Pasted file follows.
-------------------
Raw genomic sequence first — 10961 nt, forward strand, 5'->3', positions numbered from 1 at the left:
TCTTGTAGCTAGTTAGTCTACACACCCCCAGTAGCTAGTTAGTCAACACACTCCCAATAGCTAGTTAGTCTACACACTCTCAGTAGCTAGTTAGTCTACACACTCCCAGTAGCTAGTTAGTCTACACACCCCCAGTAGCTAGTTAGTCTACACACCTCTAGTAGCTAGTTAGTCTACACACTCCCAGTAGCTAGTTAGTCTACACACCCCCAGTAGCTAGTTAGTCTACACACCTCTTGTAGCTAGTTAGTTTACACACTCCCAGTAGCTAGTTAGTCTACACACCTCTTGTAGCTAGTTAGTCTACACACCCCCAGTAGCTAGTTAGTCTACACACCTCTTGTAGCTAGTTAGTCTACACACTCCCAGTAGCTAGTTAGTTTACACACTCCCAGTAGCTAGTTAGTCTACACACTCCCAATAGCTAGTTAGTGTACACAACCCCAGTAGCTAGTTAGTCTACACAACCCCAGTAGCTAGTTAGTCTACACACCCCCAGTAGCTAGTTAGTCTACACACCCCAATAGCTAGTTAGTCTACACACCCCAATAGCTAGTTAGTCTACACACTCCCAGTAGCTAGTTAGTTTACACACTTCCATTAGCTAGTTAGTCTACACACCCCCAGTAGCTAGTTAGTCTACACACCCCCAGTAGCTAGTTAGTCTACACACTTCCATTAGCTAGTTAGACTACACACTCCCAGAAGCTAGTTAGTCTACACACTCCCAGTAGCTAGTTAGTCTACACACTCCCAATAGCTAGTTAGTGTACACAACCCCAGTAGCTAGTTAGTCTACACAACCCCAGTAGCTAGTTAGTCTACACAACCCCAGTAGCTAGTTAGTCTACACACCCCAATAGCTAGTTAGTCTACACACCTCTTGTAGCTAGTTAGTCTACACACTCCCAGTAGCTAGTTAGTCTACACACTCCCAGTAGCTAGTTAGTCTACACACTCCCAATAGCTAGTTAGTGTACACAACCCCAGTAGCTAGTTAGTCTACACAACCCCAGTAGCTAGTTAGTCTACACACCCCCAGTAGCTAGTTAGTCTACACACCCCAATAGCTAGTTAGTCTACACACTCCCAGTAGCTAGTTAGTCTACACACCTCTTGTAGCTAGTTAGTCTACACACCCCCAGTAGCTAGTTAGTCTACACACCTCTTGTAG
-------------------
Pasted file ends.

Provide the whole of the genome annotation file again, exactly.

Raw genomic sequence first — 10961 nt, forward strand, 5'->3', positions numbered from 1 at the left:
TCTTGTAGCTAGTTAGTCTACACACCCCCAGTAGCTAGTTAGTCAACACACTCCCAATAGCTAGTTAGTCTACACACTCTCAGTAGCTAGTTAGTCTACACACTCCCAGTAGCTAGTTAGTCTACACACCCCCAGTAGCTAGTTAGTCTACACACCTCTAGTAGCTAGTTAGTCTACACACTCCCAGTAGCTAGTTAGTCTACACACCCCCAGTAGCTAGTTAGTCTACACACCTCTTGTAGCTAGTTAGTTTACACACTCCCAGTAGCTAGTTAGTCTACACACCTCTTGTAGCTAGTTAGTCTACACACCCCCAGTAGCTAGTTAGTCTACACACCTCTTGTAGCTAGTTAGTCTACACACTCCCAGTAGCTAGTTAGTTTACACACTCCCAGTAGCTAGTTAGTCTACACACTCCCAATAGCTAGTTAGTGTACACAACCCCAGTAGCTAGTTAGTCTACACAACCCCAGTAGCTAGTTAGTCTACACACCCCCAGTAGCTAGTTAGTCTACACACCCCAATAGCTAGTTAGTCTACACACCCCAATAGCTAGTTAGTCTACACACTCCCAGTAGCTAGTTAGTTTACACACTTCCATTAGCTAGTTAGTCTACACACCCCCAGTAGCTAGTTAGTCTACACACCCCCAGTAGCTAGTTAGTCTACACACTTCCATTAGCTAGTTAGACTACACACTCCCAGAAGCTAGTTAGTCTACACACTCCCAGTAGCTAGTTAGTCTACACACTCCCAATAGCTAGTTAGTGTACACAACCCCAGTAGCTAGTTAGTCTACACAACCCCAGTAGCTAGTTAGTCTACACAACCCCAGTAGCTAGTTAGTCTACACACCCCAATAGCTAGTTAGTCTACACACCTCTTGTAGCTAGTTAGTCTACACACTCCCAGTAGCTAGTTAGTCTACACACTCCCAGTAGCTAGTTAGTCTACACACTCCCAATAGCTAGTTAGTGTACACAACCCCAGTAGCTAGTTAGTCTACACAACCCCAGTAGCTAGTTAGTCTACACACCCCCAGTAGCTAGTTAGTCTACACACCCCAATAGCTAGTTAGTCTACACACTCCCAGTAGCTAGTTAGTCTACACACCTCTTGTAGCTAGTTAGTCTACACACCCCCAGTAGCTAGTTAGTCTACACACCTCTTGTAG